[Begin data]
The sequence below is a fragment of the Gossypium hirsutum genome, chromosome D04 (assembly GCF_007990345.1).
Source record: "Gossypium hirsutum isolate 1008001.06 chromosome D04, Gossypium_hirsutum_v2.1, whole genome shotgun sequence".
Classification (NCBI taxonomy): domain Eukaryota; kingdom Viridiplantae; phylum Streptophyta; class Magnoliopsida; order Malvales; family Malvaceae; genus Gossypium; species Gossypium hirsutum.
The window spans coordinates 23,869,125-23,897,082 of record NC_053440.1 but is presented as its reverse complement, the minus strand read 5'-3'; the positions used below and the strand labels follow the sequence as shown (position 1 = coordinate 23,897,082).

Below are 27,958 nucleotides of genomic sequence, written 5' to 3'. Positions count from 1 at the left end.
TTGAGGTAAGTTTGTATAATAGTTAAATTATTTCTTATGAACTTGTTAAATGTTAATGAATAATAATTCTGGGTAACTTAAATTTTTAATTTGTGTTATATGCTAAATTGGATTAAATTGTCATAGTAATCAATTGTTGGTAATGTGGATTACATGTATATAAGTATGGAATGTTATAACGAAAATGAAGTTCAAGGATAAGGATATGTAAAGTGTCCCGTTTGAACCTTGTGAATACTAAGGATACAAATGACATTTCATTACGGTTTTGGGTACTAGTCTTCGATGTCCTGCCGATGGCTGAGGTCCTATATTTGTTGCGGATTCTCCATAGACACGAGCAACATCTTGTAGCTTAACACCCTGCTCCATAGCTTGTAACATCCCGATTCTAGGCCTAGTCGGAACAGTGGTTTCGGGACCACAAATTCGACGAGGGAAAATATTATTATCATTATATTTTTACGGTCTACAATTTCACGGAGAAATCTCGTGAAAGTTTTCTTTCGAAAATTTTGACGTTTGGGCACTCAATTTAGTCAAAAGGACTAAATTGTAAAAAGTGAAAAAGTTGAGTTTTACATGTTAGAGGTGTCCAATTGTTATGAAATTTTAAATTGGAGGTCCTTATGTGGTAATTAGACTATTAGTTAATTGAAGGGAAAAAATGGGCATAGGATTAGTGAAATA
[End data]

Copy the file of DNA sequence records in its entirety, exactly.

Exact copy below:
The sequence below is a fragment of the Gossypium hirsutum genome, chromosome D04 (assembly GCF_007990345.1).
Source record: "Gossypium hirsutum isolate 1008001.06 chromosome D04, Gossypium_hirsutum_v2.1, whole genome shotgun sequence".
Classification (NCBI taxonomy): domain Eukaryota; kingdom Viridiplantae; phylum Streptophyta; class Magnoliopsida; order Malvales; family Malvaceae; genus Gossypium; species Gossypium hirsutum.
The window spans coordinates 23,869,125-23,897,082 of record NC_053440.1 but is presented as its reverse complement, the minus strand read 5'-3'; the positions used below and the strand labels follow the sequence as shown (position 1 = coordinate 23,897,082).

Below are 27,958 nucleotides of genomic sequence, written 5' to 3'. Positions count from 1 at the left end.
TTGAGGTAAGTTTGTATAATAGTTAAATTATTTCTTATGAACTTGTTAAATGTTAATGAATAATAATTCTGGGTAACTTAAATTTTTAATTTGTGTTATATGCTAAATTGGATTAAATTGTCATAGTAATCAATTGTTGGTAATGTGGATTACATGTATATAAGTATGGAATGTTATAACGAAAATGAAGTTCAAGGATAAGGATATGTAAAGTGTCCCGTTTGAACCTTGTGAATACTAAGGATACAAATGACATTTCATTACGGTTTTGGGTACTAGTCTTCGATGTCCTGCCGATGGCTGAGGTCCTATATTTGTTGCGGATTCTCCATAGACACGAGCAACATCTTGTAGCTTAACACCCTGCTCCATAGCTTGTAACATCCCGATTCTAGGCCTAGTCGGAACAGTGGTTTCGGGACCACAAATTCGACGAGGGAAAATATTATTATCATTATATTTTTACGGTCTACAATTTCACGGAGAAATCTCGTGAAAGTTTTCTTTCGAAAATTTTGACGTTTGGGCACTCAATTTAGTCAAAAGGACTAAATTGTAAAAAGTGAAAAAGTTGAGTTTTACATGTTAGAGGTGTCCAATTGTTATGAAATTTTAAATTGGAGGTCCTTATGTGGTAATTAGACTATTAGTTAATTGAAGGGAAAAAATGGGCATAGGATTAGTGAAATA